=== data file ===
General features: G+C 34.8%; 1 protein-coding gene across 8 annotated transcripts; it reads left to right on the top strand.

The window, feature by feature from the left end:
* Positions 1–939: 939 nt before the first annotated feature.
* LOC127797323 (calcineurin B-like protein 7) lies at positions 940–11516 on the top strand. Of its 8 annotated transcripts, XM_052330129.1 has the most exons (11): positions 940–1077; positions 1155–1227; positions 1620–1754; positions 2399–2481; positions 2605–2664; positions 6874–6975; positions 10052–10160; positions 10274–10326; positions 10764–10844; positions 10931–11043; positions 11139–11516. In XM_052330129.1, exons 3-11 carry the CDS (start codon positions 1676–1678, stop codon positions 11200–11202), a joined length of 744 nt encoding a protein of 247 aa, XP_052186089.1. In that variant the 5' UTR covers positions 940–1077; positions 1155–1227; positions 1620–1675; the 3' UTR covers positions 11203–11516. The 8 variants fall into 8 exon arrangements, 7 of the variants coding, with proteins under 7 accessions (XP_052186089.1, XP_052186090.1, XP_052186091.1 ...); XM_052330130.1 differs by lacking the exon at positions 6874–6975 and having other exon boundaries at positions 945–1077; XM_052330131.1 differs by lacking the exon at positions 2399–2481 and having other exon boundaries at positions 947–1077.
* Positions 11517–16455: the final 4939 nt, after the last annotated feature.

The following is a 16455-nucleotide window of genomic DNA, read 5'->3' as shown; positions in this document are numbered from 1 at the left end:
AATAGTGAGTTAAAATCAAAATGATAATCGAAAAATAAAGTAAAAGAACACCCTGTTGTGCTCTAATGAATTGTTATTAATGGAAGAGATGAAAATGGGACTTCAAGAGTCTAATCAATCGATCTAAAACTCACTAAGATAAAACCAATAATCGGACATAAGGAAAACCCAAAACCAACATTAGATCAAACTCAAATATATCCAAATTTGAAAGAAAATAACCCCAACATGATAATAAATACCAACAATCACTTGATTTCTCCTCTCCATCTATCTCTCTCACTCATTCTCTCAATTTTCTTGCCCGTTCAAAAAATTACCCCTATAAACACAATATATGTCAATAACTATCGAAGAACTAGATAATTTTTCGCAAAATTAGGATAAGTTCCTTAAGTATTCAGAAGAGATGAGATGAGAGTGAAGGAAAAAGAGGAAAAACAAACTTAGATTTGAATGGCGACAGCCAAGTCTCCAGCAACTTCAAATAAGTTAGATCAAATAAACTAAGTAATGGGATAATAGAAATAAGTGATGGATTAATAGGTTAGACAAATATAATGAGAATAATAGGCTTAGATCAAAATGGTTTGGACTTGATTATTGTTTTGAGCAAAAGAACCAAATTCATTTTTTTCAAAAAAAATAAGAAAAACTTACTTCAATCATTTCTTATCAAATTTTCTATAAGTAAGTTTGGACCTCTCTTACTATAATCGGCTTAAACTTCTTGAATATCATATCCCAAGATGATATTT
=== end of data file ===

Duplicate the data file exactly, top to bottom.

General features: G+C 34.8%; 1 protein-coding gene across 8 annotated transcripts; it reads left to right on the top strand.

The window, feature by feature from the left end:
* Positions 1–939: 939 nt before the first annotated feature.
* LOC127797323 (calcineurin B-like protein 7) lies at positions 940–11516 on the top strand. Of its 8 annotated transcripts, XM_052330129.1 has the most exons (11): positions 940–1077; positions 1155–1227; positions 1620–1754; positions 2399–2481; positions 2605–2664; positions 6874–6975; positions 10052–10160; positions 10274–10326; positions 10764–10844; positions 10931–11043; positions 11139–11516. In XM_052330129.1, exons 3-11 carry the CDS (start codon positions 1676–1678, stop codon positions 11200–11202), a joined length of 744 nt encoding a protein of 247 aa, XP_052186089.1. In that variant the 5' UTR covers positions 940–1077; positions 1155–1227; positions 1620–1675; the 3' UTR covers positions 11203–11516. The 8 variants fall into 8 exon arrangements, 7 of the variants coding, with proteins under 7 accessions (XP_052186089.1, XP_052186090.1, XP_052186091.1 ...); XM_052330130.1 differs by lacking the exon at positions 6874–6975 and having other exon boundaries at positions 945–1077; XM_052330131.1 differs by lacking the exon at positions 2399–2481 and having other exon boundaries at positions 947–1077.
* Positions 11517–16455: the final 4939 nt, after the last annotated feature.

The following is a 16455-nucleotide window of genomic DNA, read 5'->3' as shown; positions in this document are numbered from 1 at the left end:
AATAGTGAGTTAAAATCAAAATGATAATCGAAAAATAAAGTAAAAGAACACCCTGTTGTGCTCTAATGAATTGTTATTAATGGAAGAGATGAAAATGGGACTTCAAGAGTCTAATCAATCGATCTAAAACTCACTAAGATAAAACCAATAATCGGACATAAGGAAAACCCAAAACCAACATTAGATCAAACTCAAATATATCCAAATTTGAAAGAAAATAACCCCAACATGATAATAAATACCAACAATCACTTGATTTCTCCTCTCCATCTATCTCTCTCACTCATTCTCTCAATTTTCTTGCCCGTTCAAAAAATTACCCCTATAAACACAATATATGTCAATAACTATCGAAGAACTAGATAATTTTTCGCAAAATTAGGATAAGTTCCTTAAGTATTCAGAAGAGATGAGATGAGAGTGAAGGAAAAAGAGGAAAAACAAACTTAGATTTGAATGGCGACAGCCAAGTCTCCAGCAACTTCAAATAAGTTAGATCAAATAAACTAAGTAATGGGATAATAGAAATAAGTGATGGATTAATAGGTTAGACAAATATAATGAGAATAATAGGCTTAGATCAAAATGGTTTGGACTTGATTATTGTTTTGAGCAAAAGAACCAAATTCATTTTTTTCAAAAAAAATAAGAAAAACTTACTTCAATCATTTCTTATCAAATTTTCTATAAGTAAGTTTGGACCTCTCTTACTATAATCGGCTTAAACTTCTTGAATATCATATCCCAAGATGATATTT